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What is the Nutritional Value of Nuts?

By CW Deziel
Updated Feb 05, 2024
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The nutritional value of nuts can be measured not only in terms of what vitamins, minerals, proteins, and fats they contain, but also in terms of what they don't contain. A serving of unsalted nuts, while being fatty-rich and a source of several essential minerals and vitamins, contains no cholesterol and only trace amounts of sodium. The United States Food and Drug Administration (FDA) allows packages of nuts to be labeled with wording that advises that they may also reduce the risk of heart disease because of the monounsaturated fats that nuts contain help to lower blood cholesterol. Besides this, the main nutritional value of nuts is in the protein, vitamins, and minerals that they provide.

Protein is an essential part of the nutritional value of nuts because a certain amount of it is necessary for a healthy body, but the protein in nuts also creates a feeling of fullness that can lead to weight loss. Eating nuts as a part of a healthy diet reduces the craving for more fattening foods. A peanut, although technically a legume rather a nut, contains the most protein of any nut, with a 1 oz (28 g) serving containing about 7 grams (0.25 oz) of protein. The next most protein-rich nuts are almonds and pistachios, while those with the least amount of protein are macadamias.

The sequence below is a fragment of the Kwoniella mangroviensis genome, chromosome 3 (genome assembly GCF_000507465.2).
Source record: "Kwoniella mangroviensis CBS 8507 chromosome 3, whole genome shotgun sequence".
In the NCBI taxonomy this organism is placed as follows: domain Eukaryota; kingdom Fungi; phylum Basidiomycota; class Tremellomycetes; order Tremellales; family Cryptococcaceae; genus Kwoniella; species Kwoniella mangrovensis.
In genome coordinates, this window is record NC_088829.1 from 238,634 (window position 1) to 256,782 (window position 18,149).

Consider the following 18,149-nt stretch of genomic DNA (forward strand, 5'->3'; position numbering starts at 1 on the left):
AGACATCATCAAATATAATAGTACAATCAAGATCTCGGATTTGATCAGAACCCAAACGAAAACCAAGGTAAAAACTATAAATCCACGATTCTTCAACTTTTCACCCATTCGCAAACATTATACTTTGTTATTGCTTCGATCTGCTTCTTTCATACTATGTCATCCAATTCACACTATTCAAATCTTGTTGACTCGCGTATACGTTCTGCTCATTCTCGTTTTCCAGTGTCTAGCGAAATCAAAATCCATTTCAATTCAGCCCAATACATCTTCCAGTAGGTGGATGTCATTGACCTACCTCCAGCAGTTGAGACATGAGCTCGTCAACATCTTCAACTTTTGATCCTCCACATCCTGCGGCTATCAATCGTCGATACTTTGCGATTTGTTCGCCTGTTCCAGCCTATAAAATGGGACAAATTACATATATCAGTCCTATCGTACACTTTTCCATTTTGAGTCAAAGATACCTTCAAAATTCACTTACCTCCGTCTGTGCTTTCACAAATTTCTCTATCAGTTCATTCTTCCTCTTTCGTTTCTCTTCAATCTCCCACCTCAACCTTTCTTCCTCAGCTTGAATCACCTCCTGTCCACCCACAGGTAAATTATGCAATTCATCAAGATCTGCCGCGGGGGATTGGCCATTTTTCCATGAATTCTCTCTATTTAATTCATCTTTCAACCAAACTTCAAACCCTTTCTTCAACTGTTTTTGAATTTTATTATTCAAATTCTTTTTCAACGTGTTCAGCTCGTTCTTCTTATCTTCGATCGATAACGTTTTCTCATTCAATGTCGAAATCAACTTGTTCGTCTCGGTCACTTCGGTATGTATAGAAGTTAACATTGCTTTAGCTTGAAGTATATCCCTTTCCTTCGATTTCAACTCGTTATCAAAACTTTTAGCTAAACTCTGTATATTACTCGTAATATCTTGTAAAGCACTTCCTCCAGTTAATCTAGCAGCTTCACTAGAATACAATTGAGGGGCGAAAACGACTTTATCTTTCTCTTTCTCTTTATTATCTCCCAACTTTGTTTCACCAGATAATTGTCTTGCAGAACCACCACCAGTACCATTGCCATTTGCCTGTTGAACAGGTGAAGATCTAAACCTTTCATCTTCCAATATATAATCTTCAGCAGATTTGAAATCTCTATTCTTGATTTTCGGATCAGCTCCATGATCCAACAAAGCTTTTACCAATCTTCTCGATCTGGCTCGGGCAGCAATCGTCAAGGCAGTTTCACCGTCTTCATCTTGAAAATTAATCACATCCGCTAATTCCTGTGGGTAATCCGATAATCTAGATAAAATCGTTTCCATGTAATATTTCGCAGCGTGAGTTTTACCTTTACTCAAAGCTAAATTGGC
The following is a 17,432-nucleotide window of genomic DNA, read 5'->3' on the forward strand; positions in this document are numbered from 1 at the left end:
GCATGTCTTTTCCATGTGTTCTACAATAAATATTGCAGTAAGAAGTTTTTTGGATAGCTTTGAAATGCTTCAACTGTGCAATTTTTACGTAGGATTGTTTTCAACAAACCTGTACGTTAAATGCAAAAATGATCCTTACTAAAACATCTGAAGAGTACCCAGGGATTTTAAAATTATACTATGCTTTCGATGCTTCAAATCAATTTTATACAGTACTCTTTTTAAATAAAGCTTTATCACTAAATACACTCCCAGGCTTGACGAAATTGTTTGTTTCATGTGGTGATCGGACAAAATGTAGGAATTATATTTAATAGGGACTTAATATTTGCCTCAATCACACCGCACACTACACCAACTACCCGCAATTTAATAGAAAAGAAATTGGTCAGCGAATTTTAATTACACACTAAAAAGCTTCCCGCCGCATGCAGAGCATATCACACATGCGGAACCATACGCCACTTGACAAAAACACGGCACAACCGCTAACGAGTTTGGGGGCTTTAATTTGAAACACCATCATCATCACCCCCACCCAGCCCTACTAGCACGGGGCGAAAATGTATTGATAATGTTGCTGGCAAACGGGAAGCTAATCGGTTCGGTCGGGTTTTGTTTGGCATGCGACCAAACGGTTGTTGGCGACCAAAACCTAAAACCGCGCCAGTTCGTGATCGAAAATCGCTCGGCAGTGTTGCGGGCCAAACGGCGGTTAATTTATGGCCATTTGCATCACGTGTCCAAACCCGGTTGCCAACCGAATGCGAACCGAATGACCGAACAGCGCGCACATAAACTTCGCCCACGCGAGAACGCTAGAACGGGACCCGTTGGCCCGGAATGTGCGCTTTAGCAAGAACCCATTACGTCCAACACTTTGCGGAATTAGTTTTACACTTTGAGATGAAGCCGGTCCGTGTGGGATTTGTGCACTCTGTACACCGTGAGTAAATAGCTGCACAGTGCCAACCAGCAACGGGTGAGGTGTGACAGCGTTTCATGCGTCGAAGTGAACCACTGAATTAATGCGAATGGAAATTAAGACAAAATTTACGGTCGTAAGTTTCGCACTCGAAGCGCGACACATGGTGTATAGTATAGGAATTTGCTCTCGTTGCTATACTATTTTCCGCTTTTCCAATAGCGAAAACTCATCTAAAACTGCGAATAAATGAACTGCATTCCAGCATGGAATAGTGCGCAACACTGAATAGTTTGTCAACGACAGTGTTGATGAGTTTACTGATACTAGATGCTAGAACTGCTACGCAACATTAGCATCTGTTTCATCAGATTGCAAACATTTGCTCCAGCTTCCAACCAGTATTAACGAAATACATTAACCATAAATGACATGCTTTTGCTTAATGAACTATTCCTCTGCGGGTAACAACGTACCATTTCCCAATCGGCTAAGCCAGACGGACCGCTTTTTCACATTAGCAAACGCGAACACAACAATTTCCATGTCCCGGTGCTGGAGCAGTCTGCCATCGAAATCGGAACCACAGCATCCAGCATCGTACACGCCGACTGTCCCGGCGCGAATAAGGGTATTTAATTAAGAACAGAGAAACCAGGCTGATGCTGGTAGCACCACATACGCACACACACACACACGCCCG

Further contributing to the nutritional value of nuts are a host of minerals occurring in different combinations and concentrations. The minerals in nuts include magnesium, manganese, zinc, and iron, as well as many others. A 1 oz (28 g) serving of hazelnuts provides close the daily dose of manganese recommended by the FDA, while the same size serving of pine nuts exceeds the recommended dose. Manganese helps the body assimilate vitamin C and is important for bone growth. Almonds, Brazil nuts, and cashews are good sources of magnesium, which is necessary for proper muscle function and energy metabolism.

Being a good source of vitamins contributes to the nutritional value of nuts not only because vitamins are essential for cell metabolism and growth, but also because vitamins help to prevent disease. While the vitamins in nuts do not include vitamin A, C, or D, they do include many from the B-complex spectrum and vitamin E. Almonds are the best source of vitamin E, and a 1 oz (28 g) serving provides 35% of the daily recommended dose by the FDA. The same amount of peanuts gives 10% of the recommended dose of folate, a B-vitamin that lowers the risk of heart disease.

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